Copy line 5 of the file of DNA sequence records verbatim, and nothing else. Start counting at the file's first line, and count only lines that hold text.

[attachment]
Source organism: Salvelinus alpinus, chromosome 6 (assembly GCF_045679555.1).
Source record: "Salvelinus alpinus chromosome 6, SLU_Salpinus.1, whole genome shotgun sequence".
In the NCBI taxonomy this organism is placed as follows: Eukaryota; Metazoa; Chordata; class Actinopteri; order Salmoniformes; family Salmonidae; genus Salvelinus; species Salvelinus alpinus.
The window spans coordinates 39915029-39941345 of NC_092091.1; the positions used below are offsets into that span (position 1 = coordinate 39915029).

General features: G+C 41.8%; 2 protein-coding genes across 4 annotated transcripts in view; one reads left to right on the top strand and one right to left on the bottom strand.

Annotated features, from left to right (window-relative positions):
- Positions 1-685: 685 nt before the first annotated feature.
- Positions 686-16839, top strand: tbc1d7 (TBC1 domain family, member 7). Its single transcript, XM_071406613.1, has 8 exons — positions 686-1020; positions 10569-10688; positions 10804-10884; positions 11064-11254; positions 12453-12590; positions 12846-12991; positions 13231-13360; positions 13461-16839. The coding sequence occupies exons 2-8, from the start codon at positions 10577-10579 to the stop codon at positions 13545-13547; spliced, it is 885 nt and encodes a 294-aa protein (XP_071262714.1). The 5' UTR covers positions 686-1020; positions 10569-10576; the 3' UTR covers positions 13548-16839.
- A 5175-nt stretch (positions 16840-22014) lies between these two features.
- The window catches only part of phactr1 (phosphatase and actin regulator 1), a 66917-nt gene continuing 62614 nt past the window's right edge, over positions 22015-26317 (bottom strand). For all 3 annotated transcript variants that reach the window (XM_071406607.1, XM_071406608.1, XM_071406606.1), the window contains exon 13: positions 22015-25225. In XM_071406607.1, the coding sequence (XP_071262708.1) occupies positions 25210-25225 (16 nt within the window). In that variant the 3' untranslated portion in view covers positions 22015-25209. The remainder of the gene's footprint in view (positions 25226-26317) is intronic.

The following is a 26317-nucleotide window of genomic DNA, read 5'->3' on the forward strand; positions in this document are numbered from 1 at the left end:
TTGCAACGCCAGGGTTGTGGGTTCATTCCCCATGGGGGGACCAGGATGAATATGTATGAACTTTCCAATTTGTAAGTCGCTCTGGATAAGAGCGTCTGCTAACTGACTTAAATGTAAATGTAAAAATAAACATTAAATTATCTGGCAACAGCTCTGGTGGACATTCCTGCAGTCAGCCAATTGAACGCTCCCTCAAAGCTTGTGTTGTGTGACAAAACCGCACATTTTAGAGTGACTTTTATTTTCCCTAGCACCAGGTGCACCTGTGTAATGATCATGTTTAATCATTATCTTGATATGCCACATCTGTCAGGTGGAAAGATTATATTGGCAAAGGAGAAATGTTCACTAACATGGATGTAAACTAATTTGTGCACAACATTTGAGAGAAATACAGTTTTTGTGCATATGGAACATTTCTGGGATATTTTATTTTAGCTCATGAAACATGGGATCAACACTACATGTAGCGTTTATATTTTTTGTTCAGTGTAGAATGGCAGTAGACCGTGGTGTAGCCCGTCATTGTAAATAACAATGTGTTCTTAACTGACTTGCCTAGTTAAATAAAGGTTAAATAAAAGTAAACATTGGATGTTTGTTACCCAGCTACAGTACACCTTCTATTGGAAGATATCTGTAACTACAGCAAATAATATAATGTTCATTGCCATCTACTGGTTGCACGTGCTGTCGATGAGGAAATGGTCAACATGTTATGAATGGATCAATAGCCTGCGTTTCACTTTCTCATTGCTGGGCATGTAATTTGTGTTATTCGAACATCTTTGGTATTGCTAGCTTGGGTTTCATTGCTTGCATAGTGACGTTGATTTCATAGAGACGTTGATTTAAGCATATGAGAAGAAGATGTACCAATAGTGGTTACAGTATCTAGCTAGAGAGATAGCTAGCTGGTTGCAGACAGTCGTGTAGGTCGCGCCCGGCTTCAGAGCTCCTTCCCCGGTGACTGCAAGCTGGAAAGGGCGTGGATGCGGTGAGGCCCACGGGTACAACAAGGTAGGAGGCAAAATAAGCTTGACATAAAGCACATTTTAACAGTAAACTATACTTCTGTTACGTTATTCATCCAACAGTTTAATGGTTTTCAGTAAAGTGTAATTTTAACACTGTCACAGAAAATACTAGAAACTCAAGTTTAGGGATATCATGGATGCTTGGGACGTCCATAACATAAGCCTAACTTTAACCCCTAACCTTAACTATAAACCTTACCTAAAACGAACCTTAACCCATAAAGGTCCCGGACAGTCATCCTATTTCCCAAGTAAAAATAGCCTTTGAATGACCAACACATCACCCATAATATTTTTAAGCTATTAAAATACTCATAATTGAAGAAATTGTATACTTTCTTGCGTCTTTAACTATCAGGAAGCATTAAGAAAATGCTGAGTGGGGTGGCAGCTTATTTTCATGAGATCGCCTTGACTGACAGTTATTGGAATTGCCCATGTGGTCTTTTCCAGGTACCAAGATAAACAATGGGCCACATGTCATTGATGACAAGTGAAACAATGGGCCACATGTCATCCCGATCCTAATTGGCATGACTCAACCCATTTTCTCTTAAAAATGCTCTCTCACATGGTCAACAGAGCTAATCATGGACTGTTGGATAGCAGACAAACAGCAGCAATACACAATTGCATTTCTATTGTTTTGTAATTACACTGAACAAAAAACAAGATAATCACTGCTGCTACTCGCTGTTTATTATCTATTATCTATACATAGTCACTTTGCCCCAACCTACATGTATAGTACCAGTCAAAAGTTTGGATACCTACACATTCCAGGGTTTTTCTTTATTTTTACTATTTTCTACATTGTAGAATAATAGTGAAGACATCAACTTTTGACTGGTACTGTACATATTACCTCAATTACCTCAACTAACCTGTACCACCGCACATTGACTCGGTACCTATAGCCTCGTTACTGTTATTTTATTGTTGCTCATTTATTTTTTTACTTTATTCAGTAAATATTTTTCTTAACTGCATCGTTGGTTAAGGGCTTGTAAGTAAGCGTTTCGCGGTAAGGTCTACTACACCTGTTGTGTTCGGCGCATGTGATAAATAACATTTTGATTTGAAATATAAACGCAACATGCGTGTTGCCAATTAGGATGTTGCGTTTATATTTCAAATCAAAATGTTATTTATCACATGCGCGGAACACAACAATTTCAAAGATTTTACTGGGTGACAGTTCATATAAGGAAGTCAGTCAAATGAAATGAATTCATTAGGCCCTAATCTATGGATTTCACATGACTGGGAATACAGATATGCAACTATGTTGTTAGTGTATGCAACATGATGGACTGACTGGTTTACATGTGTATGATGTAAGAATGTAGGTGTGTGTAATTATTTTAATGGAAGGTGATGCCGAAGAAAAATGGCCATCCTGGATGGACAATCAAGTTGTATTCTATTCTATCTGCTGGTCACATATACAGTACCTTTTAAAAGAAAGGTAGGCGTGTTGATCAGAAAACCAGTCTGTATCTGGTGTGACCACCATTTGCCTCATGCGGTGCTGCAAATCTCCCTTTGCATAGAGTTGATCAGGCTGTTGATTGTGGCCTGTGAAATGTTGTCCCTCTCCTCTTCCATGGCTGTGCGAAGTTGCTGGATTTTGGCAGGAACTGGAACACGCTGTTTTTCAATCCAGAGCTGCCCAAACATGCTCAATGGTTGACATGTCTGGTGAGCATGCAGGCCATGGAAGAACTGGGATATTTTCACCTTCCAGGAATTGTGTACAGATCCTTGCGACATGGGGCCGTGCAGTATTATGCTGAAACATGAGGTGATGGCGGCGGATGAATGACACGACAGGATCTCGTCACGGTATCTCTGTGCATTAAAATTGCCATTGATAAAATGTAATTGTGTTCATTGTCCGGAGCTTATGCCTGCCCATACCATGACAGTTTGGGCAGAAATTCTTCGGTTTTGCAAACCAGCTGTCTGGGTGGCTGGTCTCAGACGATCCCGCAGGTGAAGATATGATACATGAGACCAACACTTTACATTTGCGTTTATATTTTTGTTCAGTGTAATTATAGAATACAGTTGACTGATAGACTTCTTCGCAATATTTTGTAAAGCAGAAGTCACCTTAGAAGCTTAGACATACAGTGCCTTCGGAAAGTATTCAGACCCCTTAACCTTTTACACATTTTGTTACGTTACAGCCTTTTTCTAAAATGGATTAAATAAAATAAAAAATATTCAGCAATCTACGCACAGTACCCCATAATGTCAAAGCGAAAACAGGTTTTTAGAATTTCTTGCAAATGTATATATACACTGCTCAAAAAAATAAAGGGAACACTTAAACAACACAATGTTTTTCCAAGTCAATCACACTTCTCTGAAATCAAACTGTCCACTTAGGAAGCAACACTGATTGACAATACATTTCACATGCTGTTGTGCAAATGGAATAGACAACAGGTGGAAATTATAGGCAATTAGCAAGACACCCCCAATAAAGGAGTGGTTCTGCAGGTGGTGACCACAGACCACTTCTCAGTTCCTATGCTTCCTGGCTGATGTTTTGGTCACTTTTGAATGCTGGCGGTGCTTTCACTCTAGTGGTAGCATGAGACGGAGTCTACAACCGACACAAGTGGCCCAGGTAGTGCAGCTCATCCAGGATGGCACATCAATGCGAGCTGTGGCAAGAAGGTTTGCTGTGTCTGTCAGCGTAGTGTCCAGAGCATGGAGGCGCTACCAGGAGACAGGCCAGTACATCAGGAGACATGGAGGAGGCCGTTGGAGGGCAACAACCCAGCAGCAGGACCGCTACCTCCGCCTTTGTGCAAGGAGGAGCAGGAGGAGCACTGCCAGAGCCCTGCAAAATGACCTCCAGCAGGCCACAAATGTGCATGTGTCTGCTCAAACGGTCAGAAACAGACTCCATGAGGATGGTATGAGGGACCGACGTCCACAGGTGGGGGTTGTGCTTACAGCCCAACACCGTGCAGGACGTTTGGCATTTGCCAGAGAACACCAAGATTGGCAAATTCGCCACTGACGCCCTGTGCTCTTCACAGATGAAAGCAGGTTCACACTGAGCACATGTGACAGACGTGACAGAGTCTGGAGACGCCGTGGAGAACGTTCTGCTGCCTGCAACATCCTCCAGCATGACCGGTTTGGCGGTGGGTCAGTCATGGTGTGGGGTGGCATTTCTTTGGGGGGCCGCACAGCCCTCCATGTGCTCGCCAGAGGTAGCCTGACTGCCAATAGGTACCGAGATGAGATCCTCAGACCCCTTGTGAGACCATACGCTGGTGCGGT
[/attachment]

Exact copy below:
General features: G+C 41.8%; 2 protein-coding genes across 4 annotated transcripts in view; one reads left to right on the top strand and one right to left on the bottom strand.